885system is your problem. In particular, if host and target use different
886code points to represent the characters used in the text representation
887of floating-point numbers, you will not be able be able to exchange
888floating-point data, even with nstore().
889
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890C<Storable::drop_utf8> is a blunt tool. There is no facility either to
891return B<all> strings as utf8 sequences, or to attempt to convert utf8
892data back to 8 bit and C<croak()> if the conversion fails.
893
894Future compatibility does not yet extend to having the option of loading
895serialized data with higher than current minor version numbers. This
896ought to be fixed pronto.
897
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898=head1 CREDITS
899
900Thank you to (in chronological order):
901
902 Jarkko Hietaniemi <jhi@iki.fi>
903 Ulrich Pfeifer <pfeifer@charly.informatik.uni-dortmund.de>
904 Benjamin A. Holzman <bah@ecnvantage.com>
905 Andrew Ford <A.Ford@ford-mason.co.uk>
906 Gisle Aas <gisle@aas.no>
907 Jeff Gresham <gresham_jeffrey@jpmorgan.com>
908 Murray Nesbitt <murray@activestate.com>
909 Marc Lehmann <pcg@opengroup.org>
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910 Justin Banks <justinb@wamnet.com>
911 Jarkko Hietaniemi <jhi@iki.fi> (AGAIN, as perl 5.7.0 Pumpkin!)
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912 Salvador Ortiz Garcia <sog@msg.com.mx>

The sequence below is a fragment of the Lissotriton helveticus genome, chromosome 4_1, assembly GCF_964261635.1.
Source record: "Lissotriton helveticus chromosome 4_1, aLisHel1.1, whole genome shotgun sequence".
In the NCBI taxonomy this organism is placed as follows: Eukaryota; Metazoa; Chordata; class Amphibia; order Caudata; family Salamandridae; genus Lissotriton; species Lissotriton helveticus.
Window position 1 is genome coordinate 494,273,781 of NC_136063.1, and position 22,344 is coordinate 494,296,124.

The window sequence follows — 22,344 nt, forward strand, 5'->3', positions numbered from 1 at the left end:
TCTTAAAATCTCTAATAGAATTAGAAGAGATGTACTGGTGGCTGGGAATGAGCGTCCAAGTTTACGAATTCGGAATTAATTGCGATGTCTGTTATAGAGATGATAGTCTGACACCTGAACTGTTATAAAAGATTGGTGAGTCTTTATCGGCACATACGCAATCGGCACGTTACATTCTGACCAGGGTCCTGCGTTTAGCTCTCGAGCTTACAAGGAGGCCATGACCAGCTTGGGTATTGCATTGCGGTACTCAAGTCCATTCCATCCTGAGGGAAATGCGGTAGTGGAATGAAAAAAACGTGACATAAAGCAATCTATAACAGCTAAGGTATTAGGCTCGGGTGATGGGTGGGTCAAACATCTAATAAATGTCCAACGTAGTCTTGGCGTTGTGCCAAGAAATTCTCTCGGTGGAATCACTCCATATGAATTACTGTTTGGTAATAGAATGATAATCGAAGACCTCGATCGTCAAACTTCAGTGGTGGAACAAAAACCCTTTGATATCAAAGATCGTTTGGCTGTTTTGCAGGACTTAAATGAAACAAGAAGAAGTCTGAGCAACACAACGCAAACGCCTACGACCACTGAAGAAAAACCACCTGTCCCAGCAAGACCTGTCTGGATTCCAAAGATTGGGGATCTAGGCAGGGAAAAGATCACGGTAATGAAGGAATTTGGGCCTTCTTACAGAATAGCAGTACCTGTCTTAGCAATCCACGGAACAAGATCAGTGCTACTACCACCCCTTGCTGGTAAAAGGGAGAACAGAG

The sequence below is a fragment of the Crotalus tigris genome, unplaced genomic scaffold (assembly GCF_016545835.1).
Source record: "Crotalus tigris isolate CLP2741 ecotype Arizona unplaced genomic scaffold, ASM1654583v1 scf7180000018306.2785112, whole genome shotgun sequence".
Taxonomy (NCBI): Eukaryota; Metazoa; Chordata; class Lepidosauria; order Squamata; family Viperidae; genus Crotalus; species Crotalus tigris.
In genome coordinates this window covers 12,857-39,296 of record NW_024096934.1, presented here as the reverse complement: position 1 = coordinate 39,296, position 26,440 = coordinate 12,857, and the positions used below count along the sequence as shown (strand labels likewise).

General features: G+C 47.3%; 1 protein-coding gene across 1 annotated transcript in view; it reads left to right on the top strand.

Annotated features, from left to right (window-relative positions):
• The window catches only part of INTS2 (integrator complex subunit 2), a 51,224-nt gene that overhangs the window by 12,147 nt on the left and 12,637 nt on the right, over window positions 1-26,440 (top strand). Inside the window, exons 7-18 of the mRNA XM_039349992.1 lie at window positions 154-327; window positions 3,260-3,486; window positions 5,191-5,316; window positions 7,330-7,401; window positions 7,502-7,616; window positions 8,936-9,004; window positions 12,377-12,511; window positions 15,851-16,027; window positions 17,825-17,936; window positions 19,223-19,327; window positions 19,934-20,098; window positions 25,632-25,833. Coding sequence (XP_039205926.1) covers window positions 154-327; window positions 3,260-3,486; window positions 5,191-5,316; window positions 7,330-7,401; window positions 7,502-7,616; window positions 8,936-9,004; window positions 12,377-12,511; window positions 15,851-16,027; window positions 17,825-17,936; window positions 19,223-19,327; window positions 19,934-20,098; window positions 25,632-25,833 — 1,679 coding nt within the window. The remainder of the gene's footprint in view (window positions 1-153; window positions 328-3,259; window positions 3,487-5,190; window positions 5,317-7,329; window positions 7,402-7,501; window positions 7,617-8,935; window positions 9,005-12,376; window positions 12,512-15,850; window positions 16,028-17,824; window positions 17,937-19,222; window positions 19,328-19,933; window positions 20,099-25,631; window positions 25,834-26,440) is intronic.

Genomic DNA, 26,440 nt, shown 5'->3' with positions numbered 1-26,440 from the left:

913 Dominic Dunlop <domo@computer.org>
914 Erik Haugan <erik@solbors.no>
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915
916for their bug reports, suggestions and contributions.
917
918Benjamin Holzman contributed the tied variable support, Andrew Ford
919contributed the canonical order for hashes, and Gisle Aas fixed
920a few misunderstandings of mine regarding the Perl internals,
921and optimized the emission of "tags" in the output streams by
922simply counting the objects instead of tagging them (leading to
923a binary incompatibility for the Storable image starting at version
9240.6--older images are of course still properly understood).
925Murray Nesbitt made Storable thread-safe. Marc Lehmann added overloading
926and reference to tied items support.
927
928=head1 TRANSLATIONS
929
930There is a Japanese translation of this man page available at
931http://member.nifty.ne.jp/hippo2000/perltips/storable.htm ,
932courtesy of Kawai, Takanori <kawai@nippon-rad.co.jp>.
933
934=head1 AUTHOR
935
936Raphael Manfredi F<E<lt>Raphael_Manfredi@pobox.comE<gt>>
937
938=head1 SEE ALSO
939
c261f00e 940L<Clone>.
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941
942=cut
943